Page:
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Barrington M. Salmon

Stories by Barrington M.

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Tennis Center's Expansion Moves Into High Gear

The scaffolding, construction workers, backhoes and cherry pickers at the Southeast Tennis & Learning Center signal the more visible parts of $18 million in renovations and remodeling.

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Informer Friends, Supporters, Staff Celebrate 50th

Those who knew Dr. Calvin Rolark spoke at the opening of a Washington Informer photo exhibit on how much he valued pictures.

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Small Business Owners Slam D.C. Mayor Gray

A few dozen vocal business owners stood on the steps of the John A. Wilson Building on Tuesday to demonstrate their displeasure with the Gray administration for not spending the full amount of money set aside for local, small and minority businesses for the past three years.

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Informer Photographers Capture Black, D.C. Life

Five past and current photographers spoke of their challenges but also dwelled on the joy brought by honing their craft and the satisfaction of working with a newspaper that's championed D.C.'s black community for five decades.

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Ebola Weakens Already Fragile Nations

As the Ebola virus decimates their beloved country, Liberian ambassador to the United States Jeremiah C. Sulunteh and Marion Parker Cassell Nelson watch with horror and growing concern.

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World Health Organization Ramping up Fight against Ebola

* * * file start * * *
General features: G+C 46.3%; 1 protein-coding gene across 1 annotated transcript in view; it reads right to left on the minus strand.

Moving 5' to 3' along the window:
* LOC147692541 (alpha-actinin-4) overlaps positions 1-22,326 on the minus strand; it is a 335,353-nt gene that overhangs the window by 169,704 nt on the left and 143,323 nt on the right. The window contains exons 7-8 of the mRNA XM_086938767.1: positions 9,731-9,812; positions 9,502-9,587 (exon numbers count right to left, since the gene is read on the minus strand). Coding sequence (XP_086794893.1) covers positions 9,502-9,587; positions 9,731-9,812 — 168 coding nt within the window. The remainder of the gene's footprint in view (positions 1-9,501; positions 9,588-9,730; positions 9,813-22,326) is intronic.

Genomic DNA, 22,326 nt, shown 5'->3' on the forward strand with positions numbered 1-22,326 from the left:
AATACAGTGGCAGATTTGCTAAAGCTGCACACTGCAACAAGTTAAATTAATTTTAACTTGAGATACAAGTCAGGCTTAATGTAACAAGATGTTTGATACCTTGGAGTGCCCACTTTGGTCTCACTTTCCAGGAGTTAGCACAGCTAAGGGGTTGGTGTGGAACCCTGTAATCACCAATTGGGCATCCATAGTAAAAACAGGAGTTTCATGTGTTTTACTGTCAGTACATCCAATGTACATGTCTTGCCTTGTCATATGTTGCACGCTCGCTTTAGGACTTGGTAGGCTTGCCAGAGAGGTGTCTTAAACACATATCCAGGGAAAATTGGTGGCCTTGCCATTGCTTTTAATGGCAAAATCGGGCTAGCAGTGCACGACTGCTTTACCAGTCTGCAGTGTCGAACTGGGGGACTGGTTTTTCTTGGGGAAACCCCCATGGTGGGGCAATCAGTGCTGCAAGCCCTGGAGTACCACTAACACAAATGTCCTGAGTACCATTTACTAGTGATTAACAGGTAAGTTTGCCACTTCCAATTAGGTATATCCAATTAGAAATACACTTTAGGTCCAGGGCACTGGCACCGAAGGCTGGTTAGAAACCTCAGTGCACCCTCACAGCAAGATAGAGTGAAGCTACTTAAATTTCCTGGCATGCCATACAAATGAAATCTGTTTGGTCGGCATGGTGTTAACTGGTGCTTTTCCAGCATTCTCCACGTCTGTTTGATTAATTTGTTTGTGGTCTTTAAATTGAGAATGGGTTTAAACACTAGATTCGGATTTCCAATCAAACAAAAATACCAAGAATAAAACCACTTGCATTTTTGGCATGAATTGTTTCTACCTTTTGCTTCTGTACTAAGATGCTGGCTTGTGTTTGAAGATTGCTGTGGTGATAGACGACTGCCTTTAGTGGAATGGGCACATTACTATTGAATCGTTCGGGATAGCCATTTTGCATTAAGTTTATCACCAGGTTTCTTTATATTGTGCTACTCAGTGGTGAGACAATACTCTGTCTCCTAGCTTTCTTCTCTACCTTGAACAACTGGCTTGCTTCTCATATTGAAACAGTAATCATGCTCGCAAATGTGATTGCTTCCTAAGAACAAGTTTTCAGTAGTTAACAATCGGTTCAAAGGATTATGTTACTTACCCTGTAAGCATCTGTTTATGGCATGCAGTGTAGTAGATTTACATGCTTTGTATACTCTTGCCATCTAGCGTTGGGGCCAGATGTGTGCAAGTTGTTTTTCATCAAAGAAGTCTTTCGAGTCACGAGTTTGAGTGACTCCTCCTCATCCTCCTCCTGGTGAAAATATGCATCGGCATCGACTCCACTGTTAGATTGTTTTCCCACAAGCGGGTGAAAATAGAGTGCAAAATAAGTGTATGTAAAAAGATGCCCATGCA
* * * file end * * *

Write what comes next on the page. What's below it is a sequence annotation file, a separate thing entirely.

The Ebola epidemic is wreaking havoc on populations in parts of West Africa forcing the World Health Organization to call for a more determined global response to bring the outbreak under control.

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Jazz in the Garden: One of Washington's Crown Jewels

For several hours on Friday evening, the sounds of Zack Smith and the Power Trio's Zydeco, Cajun and Louisiana music transformed the National Gallery of Art's Sculpture Garden into an oasis of rhythmic sound and motion.

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Baker, P.G. County Business Leaders Head to China

Prince George's County Executive Rushern L. Baker III is leading a delegation of business leaders and government officials to China to strengthen trade ties and attract new investments to the county.

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Conversations and Protests Continue Post-Ferguson

Over the weekend in Ferguson, Missouri, hundreds marched and held a rally in memory of slain 18-year-old Michael Brown.

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Ebola Claims 1,400 Victims

Global Health Officials Acknowledge Underestimating Outbreak

The outbreak of the Ebola virus in West Africa is being described by World Health Organization officials as likely being more widespread than previously reported.

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Gray, Partners Shape Anacostia River's Rebirth